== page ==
Furnaces only last 15 years?

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I’ve been in this house for 13 years, and the furnace was old when I moved IN. Not sure how old, though. My water heater has an inspection sticker from 1995, so it’s at least 18 years old. But at $4000 for the furnace, it won’t replaced for a WHILE…

It has been mandated this week that everyone in our areas

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(northern Michigan) keep one faucet dripping at all times with a stream of water the size of a pencil eraser, and the water must be warm. I’d always thought a drip was sufficient, and hadn’t any idea that the water needed to be warm, either. Those with a well (such as ourselves) need to keep the faucet the furthest from the well streaming continously at this time. I just thought this was interesting and informative info to have on hand. I’m sorry you’re experiencing this problem. I’ve dealt with broken/frozen pipes before, and it was very expensive to deal with (vacant home with extensive water damage).

One hint on keeping water pipes from freezing in cold weather

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– open each tap enough for a thin stream of water to come out, and let that run all night long. For those combination hot/cold faucets, open up both sides enough that a little water is flowing through both sides. Since it’s difficult (and annoying) to have the toilet running all night, drink a lot of water right before bed so that you have a compelling reason to get up in the night to pee and flush. And if water lines are coming into the house along an outside wall, contained within a cabinet, open the cabinet doors before bed so that warm interior air can circulate within that compartment so those lines don’t freeze. I don’t have any sneaky hints for the washing machine lines; wish I did. And finally, if lines do start to freeze, get a heat lamp shining on them ASAP. Even 30min of that can often free up the lines before they freeze enough to burst the lines. Letting those blocked lines stay blocked, only allows more and more water in the line to freeze, thus taking longer to free up later.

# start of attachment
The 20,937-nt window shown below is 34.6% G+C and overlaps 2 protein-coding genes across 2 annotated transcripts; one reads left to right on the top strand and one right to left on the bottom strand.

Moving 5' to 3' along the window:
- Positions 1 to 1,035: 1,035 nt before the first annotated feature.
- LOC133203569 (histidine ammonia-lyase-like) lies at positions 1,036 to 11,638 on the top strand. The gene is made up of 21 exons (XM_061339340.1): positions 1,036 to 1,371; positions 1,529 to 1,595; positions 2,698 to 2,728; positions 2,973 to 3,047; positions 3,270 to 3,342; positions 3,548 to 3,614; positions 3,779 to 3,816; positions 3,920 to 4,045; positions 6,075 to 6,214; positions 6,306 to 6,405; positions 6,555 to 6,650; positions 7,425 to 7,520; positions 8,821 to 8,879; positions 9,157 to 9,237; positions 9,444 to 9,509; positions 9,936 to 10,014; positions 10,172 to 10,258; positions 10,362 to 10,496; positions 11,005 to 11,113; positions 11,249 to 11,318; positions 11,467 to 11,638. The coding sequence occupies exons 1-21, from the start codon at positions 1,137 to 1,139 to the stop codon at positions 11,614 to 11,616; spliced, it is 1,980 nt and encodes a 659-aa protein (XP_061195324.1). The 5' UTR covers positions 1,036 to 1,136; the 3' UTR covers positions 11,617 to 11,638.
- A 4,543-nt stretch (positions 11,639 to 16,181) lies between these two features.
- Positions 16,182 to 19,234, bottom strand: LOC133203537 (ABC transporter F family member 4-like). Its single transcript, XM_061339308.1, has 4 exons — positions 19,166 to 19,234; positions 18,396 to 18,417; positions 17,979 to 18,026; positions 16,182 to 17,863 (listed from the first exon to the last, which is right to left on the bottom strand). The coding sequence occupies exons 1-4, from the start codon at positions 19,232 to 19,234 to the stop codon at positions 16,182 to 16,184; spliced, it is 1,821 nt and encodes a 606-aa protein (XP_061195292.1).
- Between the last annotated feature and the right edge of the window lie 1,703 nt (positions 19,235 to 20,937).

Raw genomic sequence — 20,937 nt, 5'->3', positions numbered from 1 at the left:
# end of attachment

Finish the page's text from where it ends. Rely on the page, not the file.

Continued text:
If copper water lines do freeze and burst, and you can reach them, there’s a very easy way to fix them. A small brass widget called a compression fitting, can be used to replace the burst section of line. Any hardware store worth the name will know what a compression fitting is. Go to the hardware store with a sample of your plumbing tubing (to check for size), and they’ll be able to get you a compression fitting that will fit, along with a pipe cutter that will allow you to splice it into place. All told, that repair should cost less than $10 for a pipe cutter and compression fitting, then perhaps a few more dollars for each additional fitting.
These lessons (and more) have been very patiently but thoroughly given to us over the years, courtesy of our nearly 100 year old farmhouse. If anyone needs more detailed information, email me offlist. We spent the first 10 winters here with our lines frozen at least a few days each winter. This winter is hopefully (knock on wood) our first without a single line break. Hope everyone is able to stay warm tonight…….

We have a three year old

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so it makes everything a bit more anxiety inducing for me…and keeps me away from some of the alternative heat sources, for safety sake. :). We did spend some time playing in the basement today and our tiny electric heater kept us warm, and served the dual purpose of warming up the area that has a lot Of our pipes as well!